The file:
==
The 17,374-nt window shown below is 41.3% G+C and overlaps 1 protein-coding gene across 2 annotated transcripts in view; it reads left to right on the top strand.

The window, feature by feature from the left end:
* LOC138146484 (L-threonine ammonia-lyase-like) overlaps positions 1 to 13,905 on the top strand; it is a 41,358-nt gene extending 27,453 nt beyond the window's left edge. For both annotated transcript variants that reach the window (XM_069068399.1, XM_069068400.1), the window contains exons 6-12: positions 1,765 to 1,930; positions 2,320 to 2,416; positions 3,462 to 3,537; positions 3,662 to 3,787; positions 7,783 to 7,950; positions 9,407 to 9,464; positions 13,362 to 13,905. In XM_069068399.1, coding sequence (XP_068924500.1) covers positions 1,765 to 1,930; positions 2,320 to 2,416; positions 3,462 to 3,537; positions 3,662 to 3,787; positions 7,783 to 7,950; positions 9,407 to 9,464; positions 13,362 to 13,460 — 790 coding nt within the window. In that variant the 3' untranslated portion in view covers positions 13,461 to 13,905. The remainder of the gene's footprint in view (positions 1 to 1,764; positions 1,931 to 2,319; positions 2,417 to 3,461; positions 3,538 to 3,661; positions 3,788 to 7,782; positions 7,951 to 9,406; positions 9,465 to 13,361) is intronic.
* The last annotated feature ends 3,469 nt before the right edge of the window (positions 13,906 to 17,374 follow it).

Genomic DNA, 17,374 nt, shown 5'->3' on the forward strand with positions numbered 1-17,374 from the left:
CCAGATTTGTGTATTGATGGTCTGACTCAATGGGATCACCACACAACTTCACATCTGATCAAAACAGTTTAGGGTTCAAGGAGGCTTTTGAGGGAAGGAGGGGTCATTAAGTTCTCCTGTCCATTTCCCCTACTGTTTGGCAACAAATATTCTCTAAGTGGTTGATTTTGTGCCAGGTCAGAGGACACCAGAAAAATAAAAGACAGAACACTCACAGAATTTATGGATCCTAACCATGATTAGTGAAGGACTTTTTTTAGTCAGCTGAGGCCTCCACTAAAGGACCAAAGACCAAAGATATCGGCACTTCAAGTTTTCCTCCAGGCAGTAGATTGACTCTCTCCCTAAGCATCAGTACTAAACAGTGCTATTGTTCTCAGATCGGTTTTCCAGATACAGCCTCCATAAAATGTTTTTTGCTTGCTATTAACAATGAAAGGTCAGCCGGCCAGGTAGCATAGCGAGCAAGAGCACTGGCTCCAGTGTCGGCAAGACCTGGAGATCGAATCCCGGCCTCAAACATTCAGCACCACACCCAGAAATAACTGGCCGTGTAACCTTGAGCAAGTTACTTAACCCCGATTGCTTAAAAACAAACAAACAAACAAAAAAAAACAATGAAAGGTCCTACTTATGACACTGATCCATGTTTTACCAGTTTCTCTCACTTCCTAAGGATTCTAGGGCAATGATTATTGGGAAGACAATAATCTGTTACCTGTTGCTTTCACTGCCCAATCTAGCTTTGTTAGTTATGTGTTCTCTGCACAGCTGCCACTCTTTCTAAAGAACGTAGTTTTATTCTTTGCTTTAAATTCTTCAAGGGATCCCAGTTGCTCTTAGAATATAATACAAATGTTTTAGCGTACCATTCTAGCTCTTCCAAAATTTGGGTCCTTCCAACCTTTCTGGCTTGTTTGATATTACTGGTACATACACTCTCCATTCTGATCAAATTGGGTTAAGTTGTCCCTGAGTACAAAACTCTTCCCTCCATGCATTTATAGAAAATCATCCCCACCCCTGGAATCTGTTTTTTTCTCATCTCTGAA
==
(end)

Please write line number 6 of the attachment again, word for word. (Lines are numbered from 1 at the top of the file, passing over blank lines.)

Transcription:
CCAGATTTGTGTATTGATGGTCTGACTCAATGGGATCACCACACAACTTCACATCTGATCAAAACAGTTTAGGGTTCAAGGAGGCTTTTGAGGGAAGGAGGGGTCATTAAGTTCTCCTGTCCATTTCCCCTACTGTTTGGCAACAAATATTCTCTAAGTGGTTGATTTTGTGCCAGGTCAGAGGACACCAGAAAAATAAAAGACAGAACACTCACAGAATTTATGGATCCTAACCATGATTAGTGAAGGACTTTTTTTAGTCAGCTGAGGCCTCCACTAAAGGACCAAAGACCAAAGATATCGGCACTTCAAGTTTTCCTCCAGGCAGTAGATTGACTCTCTCCCTAAGCATCAGTACTAAACAGTGCTATTGTTCTCAGATCGGTTTTCCAGATACAGCCTCCATAAAATGTTTTTTGCTTGCTATTAACAATGAAAGGTCAGCCGGCCAGGTAGCATAGCGAGCAAGAGCACTGGCTCCAGTGTCGGCAAGACCTGGAGATCGAATCCCGGCCTCAAACATTCAGCACCACACCCAGAAATAACTGGCCGTGTAACCTTGAGCAAGTTACTTAACCCCGATTGCTTAAAAACAAACAAACAAACAAAAAAAAACAATGAAAGGTCCTACTTATGACACTGATCCATGTTTTACCAGTTTCTCTCACTTCCTAAGGATTCTAGGGCAATGATTATTGGGAAGACAATAATCTGTTACCTGTTGCTTTCACTGCCCAATCTAGCTTTGTTAGTTATGTGTTCTCTGCACAGCTGCCACTCTTTCTAAAGAACGTAGTTTTATTCTTTGCTTTAAATTCTTCAAGGGATCCCAGTTGCTCTTAGAATATAATACAAATGTTTTAGCGTACCATTCTAGCTCTTCCAAAATTTGGGTCCTTCCAACCTTTCTGGCTTGTTTGATATTACTGGTACATACACTCTCCATTCTGATCAAATTGGGTTAAGTTGTCCCTGAGTACAAAACTCTTCCCTCCATGCATTTATAGAAAATCATCCCCACCCCTGGAATCTGTTTTTTTCTCATCTCTGAA